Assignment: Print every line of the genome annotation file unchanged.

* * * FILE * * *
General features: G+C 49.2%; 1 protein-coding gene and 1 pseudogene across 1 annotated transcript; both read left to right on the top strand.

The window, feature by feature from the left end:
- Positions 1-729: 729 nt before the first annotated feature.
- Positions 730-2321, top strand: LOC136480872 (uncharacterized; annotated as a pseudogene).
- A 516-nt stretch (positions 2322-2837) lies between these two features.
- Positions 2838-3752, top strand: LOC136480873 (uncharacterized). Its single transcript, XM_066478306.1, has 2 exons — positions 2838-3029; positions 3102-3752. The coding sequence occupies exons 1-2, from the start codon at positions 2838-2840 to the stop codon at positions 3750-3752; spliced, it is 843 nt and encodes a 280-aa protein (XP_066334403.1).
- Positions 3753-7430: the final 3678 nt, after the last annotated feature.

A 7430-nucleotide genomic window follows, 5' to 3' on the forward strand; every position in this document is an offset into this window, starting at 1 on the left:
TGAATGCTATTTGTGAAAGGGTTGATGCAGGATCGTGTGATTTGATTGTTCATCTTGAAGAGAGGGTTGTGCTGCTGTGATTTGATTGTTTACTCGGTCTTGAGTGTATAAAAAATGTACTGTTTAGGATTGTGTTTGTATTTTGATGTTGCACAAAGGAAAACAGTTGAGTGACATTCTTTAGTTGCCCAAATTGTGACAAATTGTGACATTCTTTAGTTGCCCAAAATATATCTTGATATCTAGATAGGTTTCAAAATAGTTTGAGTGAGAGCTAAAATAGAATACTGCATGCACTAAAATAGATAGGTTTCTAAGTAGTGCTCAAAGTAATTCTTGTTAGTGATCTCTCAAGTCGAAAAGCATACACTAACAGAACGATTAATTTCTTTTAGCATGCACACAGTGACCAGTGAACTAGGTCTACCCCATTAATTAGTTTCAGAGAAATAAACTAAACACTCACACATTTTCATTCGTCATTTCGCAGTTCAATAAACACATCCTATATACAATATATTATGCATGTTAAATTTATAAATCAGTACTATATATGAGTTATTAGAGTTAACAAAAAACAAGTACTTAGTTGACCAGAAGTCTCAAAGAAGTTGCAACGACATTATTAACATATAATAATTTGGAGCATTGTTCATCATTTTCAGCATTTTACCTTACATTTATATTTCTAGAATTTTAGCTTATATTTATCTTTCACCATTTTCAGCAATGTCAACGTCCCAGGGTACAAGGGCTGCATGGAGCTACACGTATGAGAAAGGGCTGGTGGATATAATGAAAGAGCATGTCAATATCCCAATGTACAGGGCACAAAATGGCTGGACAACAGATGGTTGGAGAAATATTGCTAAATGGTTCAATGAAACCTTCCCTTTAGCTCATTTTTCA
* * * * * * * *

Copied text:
General features: G+C 49.2%; 1 protein-coding gene and 1 pseudogene across 1 annotated transcript; both read left to right on the top strand.

The window, feature by feature from the left end:
- Positions 1-729: 729 nt before the first annotated feature.
- Positions 730-2321, top strand: LOC136480872 (uncharacterized; annotated as a pseudogene).
- A 516-nt stretch (positions 2322-2837) lies between these two features.
- Positions 2838-3752, top strand: LOC136480873 (uncharacterized). Its single transcript, XM_066478306.1, has 2 exons — positions 2838-3029; positions 3102-3752. The coding sequence occupies exons 1-2, from the start codon at positions 2838-2840 to the stop codon at positions 3750-3752; spliced, it is 843 nt and encodes a 280-aa protein (XP_066334403.1).
- Positions 3753-7430: the final 3678 nt, after the last annotated feature.

A 7430-nucleotide genomic window follows, 5' to 3' on the forward strand; every position in this document is an offset into this window, starting at 1 on the left:
TGAATGCTATTTGTGAAAGGGTTGATGCAGGATCGTGTGATTTGATTGTTCATCTTGAAGAGAGGGTTGTGCTGCTGTGATTTGATTGTTTACTCGGTCTTGAGTGTATAAAAAATGTACTGTTTAGGATTGTGTTTGTATTTTGATGTTGCACAAAGGAAAACAGTTGAGTGACATTCTTTAGTTGCCCAAATTGTGACAAATTGTGACATTCTTTAGTTGCCCAAAATATATCTTGATATCTAGATAGGTTTCAAAATAGTTTGAGTGAGAGCTAAAATAGAATACTGCATGCACTAAAATAGATAGGTTTCTAAGTAGTGCTCAAAGTAATTCTTGTTAGTGATCTCTCAAGTCGAAAAGCATACACTAACAGAACGATTAATTTCTTTTAGCATGCACACAGTGACCAGTGAACTAGGTCTACCCCATTAATTAGTTTCAGAGAAATAAACTAAACACTCACACATTTTCATTCGTCATTTCGCAGTTCAATAAACACATCCTATATACAATATATTATGCATGTTAAATTTATAAATCAGTACTATATATGAGTTATTAGAGTTAACAAAAAACAAGTACTTAGTTGACCAGAAGTCTCAAAGAAGTTGCAACGACATTATTAACATATAATAATTTGGAGCATTGTTCATCATTTTCAGCATTTTACCTTACATTTATATTTCTAGAATTTTAGCTTATATTTATCTTTCACCATTTTCAGCAATGTCAACGTCCCAGGGTACAAGGGCTGCATGGAGCTACACGTATGAGAAAGGGCTGGTGGATATAATGAAAGAGCATGTCAATATCCCAATGTACAGGGCACAAAATGGCTGGACAACAGATGGTTGGAGAAATATTGCTAAATGGTTCAATGAAACCTTCCCTTTAGCTCATTTTTCA